Ultimate Thoughts Simplified

The recent post I put up about ultimate frisbee was, I'd guess, a bit arcane. Thinking back on it after a couple of days, I have a couple of clarifications.

Tempo: Still one of the most important parts of any game, and particularly important to ultimate frisbee. When I wrote that first post, I had it in my head that the offense started out dictating tempo, but after some thought, I've decided that the defense really has the opportunity to dictate tempo. After all, zone for five or a junk defense can oftentimes take the offense out of their initial play call, leaving the offense responding to defensive pressure. Of course, the pull is crucial in this situation - a poor pull can leave the defense out of position when the offense receives the disc, giving initiative to the offense.

Space: Previously, I'd been trying to combine some thinking about chess with play on the ultimate field. I still think the reference to chess files is germane to play on the ultimate field, but veers a bit far towards chess jargon to be useful. To simplify things, I was trying to suggest that the vertical stack and horizontal stack lead to two very different uses of space. The vertical stack, when played well, gives two long aisles of play along the flanks of the field. It also tends to isolate defenders a bit more (especially when the defense is forcing to one side). Movement through the middle third of the field tends to be fairly restricted because of the presence of the stack. The horizontal stack, on the other hand, opens up cutting space across the field. While deep shots are certainly there for the offense, defensive players are often better positioned to help on hucks.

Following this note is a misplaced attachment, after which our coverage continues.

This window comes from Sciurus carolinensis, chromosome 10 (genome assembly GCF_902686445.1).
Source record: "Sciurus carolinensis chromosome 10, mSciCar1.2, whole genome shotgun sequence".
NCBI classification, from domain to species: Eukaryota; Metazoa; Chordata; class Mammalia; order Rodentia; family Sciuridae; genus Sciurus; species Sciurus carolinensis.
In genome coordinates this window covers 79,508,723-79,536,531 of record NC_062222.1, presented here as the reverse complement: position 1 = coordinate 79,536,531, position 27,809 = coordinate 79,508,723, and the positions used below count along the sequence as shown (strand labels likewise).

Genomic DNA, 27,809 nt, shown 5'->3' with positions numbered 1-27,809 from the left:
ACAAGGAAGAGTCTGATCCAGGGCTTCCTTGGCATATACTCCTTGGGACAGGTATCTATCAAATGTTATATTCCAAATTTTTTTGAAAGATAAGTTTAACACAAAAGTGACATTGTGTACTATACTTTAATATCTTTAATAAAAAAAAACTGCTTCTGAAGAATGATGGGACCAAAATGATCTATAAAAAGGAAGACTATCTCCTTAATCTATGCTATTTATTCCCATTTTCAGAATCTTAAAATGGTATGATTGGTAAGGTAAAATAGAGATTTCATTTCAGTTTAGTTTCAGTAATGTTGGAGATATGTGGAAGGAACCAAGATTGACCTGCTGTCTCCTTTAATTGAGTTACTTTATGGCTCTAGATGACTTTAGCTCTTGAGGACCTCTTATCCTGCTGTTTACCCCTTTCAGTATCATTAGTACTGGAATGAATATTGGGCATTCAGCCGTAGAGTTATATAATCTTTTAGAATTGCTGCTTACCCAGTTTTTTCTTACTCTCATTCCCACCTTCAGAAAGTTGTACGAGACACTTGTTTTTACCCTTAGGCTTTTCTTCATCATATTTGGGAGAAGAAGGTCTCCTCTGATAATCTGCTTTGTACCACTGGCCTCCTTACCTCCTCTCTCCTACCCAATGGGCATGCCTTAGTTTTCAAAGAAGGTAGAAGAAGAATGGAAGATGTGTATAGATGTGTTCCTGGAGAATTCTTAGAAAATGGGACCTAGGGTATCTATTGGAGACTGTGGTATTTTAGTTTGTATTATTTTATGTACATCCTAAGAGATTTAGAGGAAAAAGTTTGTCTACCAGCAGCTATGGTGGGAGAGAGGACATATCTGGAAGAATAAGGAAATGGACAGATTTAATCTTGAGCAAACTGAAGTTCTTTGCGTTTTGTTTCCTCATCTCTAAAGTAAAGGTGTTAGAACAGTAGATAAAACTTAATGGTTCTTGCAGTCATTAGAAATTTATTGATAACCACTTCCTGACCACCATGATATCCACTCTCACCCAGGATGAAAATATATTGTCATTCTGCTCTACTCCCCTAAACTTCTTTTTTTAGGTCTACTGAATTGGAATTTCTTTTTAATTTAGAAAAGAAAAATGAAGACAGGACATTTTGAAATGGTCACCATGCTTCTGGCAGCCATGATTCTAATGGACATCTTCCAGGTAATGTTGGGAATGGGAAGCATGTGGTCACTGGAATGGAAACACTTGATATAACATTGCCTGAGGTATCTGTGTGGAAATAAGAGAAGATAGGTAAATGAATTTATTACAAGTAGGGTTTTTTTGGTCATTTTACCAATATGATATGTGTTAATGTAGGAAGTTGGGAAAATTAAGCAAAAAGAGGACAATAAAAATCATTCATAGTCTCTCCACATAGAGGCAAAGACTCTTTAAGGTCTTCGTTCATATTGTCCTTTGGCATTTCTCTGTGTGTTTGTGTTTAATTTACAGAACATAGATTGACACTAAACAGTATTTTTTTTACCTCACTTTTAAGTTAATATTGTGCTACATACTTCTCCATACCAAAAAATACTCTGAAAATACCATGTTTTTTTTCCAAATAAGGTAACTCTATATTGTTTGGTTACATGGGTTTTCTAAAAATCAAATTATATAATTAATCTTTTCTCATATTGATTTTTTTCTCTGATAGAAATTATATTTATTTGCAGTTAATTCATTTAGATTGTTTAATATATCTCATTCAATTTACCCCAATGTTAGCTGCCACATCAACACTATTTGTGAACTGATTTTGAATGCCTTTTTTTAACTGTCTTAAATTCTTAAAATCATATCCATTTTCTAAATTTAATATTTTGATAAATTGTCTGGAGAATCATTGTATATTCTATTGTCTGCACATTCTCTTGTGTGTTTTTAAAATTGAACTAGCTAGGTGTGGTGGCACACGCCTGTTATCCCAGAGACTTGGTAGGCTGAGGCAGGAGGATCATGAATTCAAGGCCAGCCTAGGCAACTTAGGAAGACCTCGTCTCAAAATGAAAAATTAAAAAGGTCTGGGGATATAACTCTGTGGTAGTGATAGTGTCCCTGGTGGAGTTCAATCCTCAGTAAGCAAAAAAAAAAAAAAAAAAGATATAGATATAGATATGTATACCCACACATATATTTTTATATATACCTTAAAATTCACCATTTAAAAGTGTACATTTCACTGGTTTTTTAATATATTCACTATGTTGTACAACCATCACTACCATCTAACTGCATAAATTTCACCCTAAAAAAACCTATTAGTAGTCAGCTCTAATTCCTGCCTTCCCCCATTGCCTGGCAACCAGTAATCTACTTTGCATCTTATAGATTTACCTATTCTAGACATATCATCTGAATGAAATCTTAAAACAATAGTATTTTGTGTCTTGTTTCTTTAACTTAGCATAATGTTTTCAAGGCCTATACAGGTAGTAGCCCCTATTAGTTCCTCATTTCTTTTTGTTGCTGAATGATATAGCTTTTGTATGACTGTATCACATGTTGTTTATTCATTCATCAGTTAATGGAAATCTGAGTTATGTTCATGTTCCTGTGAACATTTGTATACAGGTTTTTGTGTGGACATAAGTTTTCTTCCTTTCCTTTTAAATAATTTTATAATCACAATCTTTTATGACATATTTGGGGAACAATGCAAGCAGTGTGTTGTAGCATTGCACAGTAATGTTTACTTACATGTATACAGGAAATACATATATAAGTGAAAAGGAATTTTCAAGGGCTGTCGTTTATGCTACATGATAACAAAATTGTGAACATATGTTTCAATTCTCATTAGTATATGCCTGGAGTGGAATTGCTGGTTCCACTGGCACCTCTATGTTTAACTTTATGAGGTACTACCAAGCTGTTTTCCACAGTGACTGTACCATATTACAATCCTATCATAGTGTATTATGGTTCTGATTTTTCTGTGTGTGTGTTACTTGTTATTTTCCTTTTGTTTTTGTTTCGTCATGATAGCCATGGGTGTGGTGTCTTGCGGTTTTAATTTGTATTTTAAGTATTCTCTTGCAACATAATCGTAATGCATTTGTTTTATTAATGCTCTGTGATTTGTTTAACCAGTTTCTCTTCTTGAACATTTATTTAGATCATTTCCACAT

Implications for the mark: The defense's priority, it seems, should be to take the offense out of its first option, either through a junk defense, poaching, or otherwise. Its next task, then, should be keeping the offense from moving to open space, either by trapping agressively, cutting off continuation throws, or forcing the disc back into the crowd of the stack.

General thoughts: It's been interesting to read the occasional discussions that surface about ultimate's merits as a sport relative to football or basketball or soccer. Beyond that, it's worth thinking about strategies and styles from other sports making their way into ultimate. In what ways does our description of the game affect the way in which we play it? Is there a difference between scoring a goal and a point? (In my mind, not much, though the former term suggests soccer and the latter football) And in talking about pivots, travels, and the motion offense, how is it that ultimate learns from other sports? And finally, given the issues raised here, how is it that teams teach the game? How is it that you describe ultimate frisbee strategy to someone who's never played the game?


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